The temperature soared to 85 degrees yesterday here in Albany. That’s not entirely unheard of around here in May, but it was an unexpected foretaste of summer considering we haven’t even hit the peak of spring migration yet. And as much as I’d love to feature once again some colorful spring migrants this week at Birds and Booze, the fact is I haven’t had much luck locating any – well, on cans and bottles of booze, that is. I’ve been doing alright in the field, luckily.

Since most of us are quite busy birding this month, let’s just do something quick and easy this week. Pluck Pluck Pluck should do the trick, a nice, refreshing rice lager brewed by Outer Range Brewing Company of Frisco, Colorado that features the humble chicken.

Hens and roosters are rather common motifs on bottles of booze – French wines in particular – but we tend to shy away from them at Birds and Booze. This is, after all, a birding website, so it’s much more exciting for us to find wild, “countable” birds out there on the shelves of beer, wine, and spirits shops. But we do give the tough, barnyard fowl its due on occasion, most notably in these past posts discussing the chicken as a national symbol of France and its appearance on weathervanes.

There’s not nearly as much symbolism to delve into with the playful gallery of poultry portraits that adorns Pluck Pluck Pluck. But it is an interesting lager, especially for one that makes such a quenching “lawnmower beer,” best enjoyed during hottest days of summer, whenever those take place. The secret ingredients? Jasmine rice and lime leaves. As some American “macro lager” producers have known for well over a century – including the biggest one with the eagle and Clydesdale mascots – rice is a great (and cheap) way to lighten a beer’s texture. But all of those brewers use bland, American long-grain varieties primarily grown to be unobtrusive brewing grains. The jasmine rice used in Pluck Pluck Pluck is a flavorful, fragrant cultivar, with a nutty, popcorn-like aroma that’s especially prized in Thai cuisine. And while oranges in various forms are a component in some traditional beer styles, lime is much less commonly used in brewing. In Pluck Pluck Pluck, these two unorthodox ingredients blend harmoniously to create a wonderfully floral aroma redolent of Earl Gray tea, Kaffir lime, and marigold blossoms. The palate is subtly herbal and spicy, with warming hints of ginger and citrus zest over the sweet, nutty flavors of rice and malt. And of course, all that jasmine rice keeps Pluck Pluck Pluck light, delicate, and brisk, making this a perfect beer for knocking back around the pool, after some hard yard work, or over the grill this summer.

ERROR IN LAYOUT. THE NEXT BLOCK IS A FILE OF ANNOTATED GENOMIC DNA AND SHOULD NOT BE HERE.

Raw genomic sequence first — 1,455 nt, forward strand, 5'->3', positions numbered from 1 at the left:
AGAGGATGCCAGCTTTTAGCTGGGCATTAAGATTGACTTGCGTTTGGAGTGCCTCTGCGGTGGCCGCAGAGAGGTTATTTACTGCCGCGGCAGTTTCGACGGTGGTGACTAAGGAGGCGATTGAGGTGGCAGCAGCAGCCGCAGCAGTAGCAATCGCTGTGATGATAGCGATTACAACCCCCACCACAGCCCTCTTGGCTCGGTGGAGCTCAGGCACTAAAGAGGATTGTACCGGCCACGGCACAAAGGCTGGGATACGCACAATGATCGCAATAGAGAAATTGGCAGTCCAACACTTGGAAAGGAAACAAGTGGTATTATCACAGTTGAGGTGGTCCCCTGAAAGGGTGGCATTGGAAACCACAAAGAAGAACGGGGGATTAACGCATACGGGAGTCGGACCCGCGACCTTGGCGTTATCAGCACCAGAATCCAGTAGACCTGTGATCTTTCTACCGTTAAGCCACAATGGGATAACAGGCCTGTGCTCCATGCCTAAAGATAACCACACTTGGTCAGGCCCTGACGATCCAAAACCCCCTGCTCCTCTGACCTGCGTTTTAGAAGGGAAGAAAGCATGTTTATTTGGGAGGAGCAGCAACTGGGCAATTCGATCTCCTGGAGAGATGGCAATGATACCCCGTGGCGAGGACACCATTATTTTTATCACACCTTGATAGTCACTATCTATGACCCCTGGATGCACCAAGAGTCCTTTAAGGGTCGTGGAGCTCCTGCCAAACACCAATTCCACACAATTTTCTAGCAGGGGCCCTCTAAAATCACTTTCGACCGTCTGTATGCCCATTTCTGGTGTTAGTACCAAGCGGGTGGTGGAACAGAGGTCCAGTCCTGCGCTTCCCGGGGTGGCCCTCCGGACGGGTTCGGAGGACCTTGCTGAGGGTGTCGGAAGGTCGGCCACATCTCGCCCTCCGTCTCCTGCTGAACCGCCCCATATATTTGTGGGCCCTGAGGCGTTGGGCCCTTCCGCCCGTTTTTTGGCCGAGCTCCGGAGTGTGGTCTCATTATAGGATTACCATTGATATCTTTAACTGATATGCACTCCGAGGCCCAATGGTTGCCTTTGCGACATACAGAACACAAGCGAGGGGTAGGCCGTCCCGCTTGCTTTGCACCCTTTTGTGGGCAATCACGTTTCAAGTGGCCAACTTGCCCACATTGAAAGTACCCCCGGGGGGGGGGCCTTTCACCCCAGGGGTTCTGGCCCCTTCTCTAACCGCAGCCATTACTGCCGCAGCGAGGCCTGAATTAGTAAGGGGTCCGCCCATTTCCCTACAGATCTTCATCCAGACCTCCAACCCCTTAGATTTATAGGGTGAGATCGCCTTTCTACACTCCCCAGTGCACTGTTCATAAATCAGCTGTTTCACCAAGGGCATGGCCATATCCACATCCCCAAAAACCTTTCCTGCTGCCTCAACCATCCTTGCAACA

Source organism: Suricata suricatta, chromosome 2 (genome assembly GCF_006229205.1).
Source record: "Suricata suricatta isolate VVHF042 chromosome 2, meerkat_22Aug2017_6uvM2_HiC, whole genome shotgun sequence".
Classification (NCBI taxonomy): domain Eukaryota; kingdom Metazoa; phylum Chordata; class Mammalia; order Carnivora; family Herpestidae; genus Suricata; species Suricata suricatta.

Good birding and happy drinking!

Outer Range Brewing Company: Pluck Pluck Pluck Rice Lager

Three out of five stars (Good).

Written by Tristan Lowery
Tristan Lowery’s busy homebrewing schedule took a hit in 2010 when he discovered birding and found that scanning the waterfowl at Jamaica Bay Wildlife Refuge on a frigid midwinter morning could be just as much fun as standing over a steaming mash tun in a sweltering Queens apartment in August. While his growing commitment to birding has undeniably diminished his brewing output of ales - fine and otherwise - Tristan finds that birding still affords him plenty of excuses to at least keep drinking beer, especially when celebrating life birds, lamenting unsuccessful chases, and capping off an exhausting Big Day or Christmas Bird Count. After leaving behind a hectic cooking career in New York City’s fine-dining scene, Tristan moved inland to the New York's Capital District, where the relative abundance of Pileated Woodpeckers almost makes up for the fact that he’s only seen a single Sanderling in Albany County ever. When he isn’t birding his local patches in urban Albany, Tristan works in energy regulation for the State of New York.